3. Changes to the way you perceive your body 

Something that is rarely discussed about hysterectomy is how it can change your sense of self, and the way you perceive your body. This is a very personal aspect of the recovery process, and validating your connection to your body and the removal of your uterus will be different for everyone, as we discussed above.

For many women, there’s a sense of finality that comes with hysterectomy; whether related to fertility or to the end of suffering with a particular condition. It may also offer a sense of new beginnings, a life free from pain or risk to your health.

There is also the connection that we have to our ‘female identity’, that goes beyond whether you have a uterus or not. As girls and women, so much of our lives revolves in some way around our gynaecological function; from hormone fluctuations and conditions, to puberty, menstruation, fertility, preventing conception or trying to conceive… the list goes on. Having this aspect of your life end may bring about feelings of relief (no more periods!), or create a sense of loss, bereavement and grief.

Engaging in activities that promote self-care and self-acceptance, such as gentle exercise, journaling, and therapy can help you to process these emotions and the change to your body.

Lori shares her experience of how hysterectomy affected her sense of self:

“For me, having a hysterectomy was something that was needed to be done rather than I ever wanted or expected to happen. I think that was partly why I felt out of sync with my body for some time after, it’s so hard to explain. I didn’t feel ‘whole’ for a while, like I had lost a part of myself.”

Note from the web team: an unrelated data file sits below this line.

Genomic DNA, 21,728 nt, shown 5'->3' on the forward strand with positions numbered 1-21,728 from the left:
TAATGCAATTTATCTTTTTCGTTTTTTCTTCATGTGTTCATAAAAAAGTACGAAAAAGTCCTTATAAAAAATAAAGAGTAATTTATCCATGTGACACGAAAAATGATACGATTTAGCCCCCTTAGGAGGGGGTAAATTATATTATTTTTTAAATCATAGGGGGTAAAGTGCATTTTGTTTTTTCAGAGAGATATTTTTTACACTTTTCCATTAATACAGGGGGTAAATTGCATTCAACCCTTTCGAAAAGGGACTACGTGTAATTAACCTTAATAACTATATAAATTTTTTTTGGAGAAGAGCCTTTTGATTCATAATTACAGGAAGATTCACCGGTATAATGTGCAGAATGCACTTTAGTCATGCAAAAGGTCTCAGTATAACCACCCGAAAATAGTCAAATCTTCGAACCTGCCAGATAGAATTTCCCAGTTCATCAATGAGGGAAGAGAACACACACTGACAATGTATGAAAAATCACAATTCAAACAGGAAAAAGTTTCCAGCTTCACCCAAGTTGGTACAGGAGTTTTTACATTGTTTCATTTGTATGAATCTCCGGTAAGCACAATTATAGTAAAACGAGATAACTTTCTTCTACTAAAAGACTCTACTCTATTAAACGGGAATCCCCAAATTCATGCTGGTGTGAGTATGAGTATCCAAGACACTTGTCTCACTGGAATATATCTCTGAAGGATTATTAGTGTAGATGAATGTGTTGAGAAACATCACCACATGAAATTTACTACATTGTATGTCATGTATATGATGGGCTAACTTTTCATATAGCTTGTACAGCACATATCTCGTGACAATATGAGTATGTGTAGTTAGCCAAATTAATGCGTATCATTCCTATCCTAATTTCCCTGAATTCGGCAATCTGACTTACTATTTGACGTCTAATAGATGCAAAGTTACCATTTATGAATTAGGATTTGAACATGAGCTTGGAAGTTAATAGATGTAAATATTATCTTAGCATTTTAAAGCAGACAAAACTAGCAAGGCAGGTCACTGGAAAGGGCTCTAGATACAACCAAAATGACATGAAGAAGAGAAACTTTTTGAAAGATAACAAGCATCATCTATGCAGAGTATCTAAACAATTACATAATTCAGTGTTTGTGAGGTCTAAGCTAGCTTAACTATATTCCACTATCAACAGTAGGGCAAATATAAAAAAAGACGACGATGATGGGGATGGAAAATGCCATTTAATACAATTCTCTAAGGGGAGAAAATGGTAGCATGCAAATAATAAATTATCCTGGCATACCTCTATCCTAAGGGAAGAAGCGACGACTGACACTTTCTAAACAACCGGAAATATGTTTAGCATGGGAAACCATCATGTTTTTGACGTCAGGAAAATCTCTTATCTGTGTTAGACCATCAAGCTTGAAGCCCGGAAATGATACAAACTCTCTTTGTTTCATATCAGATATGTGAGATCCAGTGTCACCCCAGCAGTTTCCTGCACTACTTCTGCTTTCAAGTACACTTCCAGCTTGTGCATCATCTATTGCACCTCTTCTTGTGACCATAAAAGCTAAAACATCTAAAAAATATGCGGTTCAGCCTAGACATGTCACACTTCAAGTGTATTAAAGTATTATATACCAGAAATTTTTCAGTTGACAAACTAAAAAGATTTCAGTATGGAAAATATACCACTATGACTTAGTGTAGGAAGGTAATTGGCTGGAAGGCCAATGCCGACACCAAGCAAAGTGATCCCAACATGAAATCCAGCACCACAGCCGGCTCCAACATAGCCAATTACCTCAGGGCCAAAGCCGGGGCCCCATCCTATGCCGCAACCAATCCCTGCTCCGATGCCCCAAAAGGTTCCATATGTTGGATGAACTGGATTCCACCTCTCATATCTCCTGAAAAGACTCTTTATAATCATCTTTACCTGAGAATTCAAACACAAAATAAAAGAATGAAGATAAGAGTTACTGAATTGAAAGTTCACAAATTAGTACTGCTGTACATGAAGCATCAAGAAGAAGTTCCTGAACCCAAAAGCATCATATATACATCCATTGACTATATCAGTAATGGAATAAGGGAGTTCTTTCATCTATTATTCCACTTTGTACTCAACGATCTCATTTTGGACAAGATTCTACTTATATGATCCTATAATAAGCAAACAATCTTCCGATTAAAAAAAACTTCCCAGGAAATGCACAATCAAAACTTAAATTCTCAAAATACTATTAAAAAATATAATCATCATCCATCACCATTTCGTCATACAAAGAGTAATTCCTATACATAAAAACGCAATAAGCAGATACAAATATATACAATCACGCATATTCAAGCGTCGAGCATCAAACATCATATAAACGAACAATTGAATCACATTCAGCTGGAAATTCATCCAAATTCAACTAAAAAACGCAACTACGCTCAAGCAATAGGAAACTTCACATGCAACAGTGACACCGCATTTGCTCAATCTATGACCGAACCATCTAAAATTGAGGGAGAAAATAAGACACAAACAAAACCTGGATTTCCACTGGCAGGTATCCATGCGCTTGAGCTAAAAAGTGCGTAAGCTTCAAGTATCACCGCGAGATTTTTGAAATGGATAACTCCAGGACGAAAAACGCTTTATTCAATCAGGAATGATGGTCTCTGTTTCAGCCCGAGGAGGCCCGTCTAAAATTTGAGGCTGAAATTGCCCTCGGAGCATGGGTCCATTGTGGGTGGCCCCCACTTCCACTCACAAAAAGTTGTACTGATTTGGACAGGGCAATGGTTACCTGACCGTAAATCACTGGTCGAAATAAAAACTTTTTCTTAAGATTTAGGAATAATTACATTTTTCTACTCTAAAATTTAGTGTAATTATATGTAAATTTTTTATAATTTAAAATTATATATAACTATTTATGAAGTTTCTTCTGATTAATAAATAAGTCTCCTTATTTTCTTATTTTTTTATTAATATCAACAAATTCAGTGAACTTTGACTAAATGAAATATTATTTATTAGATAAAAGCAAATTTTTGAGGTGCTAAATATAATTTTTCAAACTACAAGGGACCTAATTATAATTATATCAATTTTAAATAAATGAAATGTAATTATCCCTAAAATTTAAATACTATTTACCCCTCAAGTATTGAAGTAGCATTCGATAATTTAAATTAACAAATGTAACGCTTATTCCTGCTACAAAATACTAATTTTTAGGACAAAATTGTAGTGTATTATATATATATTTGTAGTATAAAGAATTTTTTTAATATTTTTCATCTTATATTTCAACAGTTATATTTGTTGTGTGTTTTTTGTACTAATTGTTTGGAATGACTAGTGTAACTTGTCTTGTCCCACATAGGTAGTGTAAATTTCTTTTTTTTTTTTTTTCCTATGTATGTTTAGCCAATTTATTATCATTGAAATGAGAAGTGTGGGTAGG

4. Your libido may change (and possibly also your orgasm)

For some women, hysterectomy can change their experience of sex and how they orgasm. For some women, they find that being pain-free and with less stress about their health there is a freedom that enhances their libido, aids greater desire and pleasure and they feel more empowered sexually.

For others, the physical changes post-surgery can adversely affect their sex lives, with women sharing experiences of their orgasm ‘changing’ and feeling different which takes them by surprise, and some experience a total loss of libido due the relationship they have with their body post hysterectomy, or because of hormone imbalance and surgical menopause symptoms such as vulval dryness. Understanding that this is normal and can be overcome is an important part of rediscovering your sexual self post-surgery, and you might find using an vulval moisturizer, such as Glow by Hormone University’s Intimate Hydrator, is a good first step to supporting your libido after hysterectomy.

Athena shares her experience of changes to her libido

“I’ve always been able to climax easily, but after having my operation, this changed and was so frustrating! I think they should tell you about this – I realised that before, I experienced contractions in my uterus as part of the orgasm and so obviously, this was not now possible. That meant that I needed to get used to the ‘new orgasm’ and it felt quite weird at first! I use more lubricant during intimacy as well, and I think that should be part of every woman’s post-surgery kit!”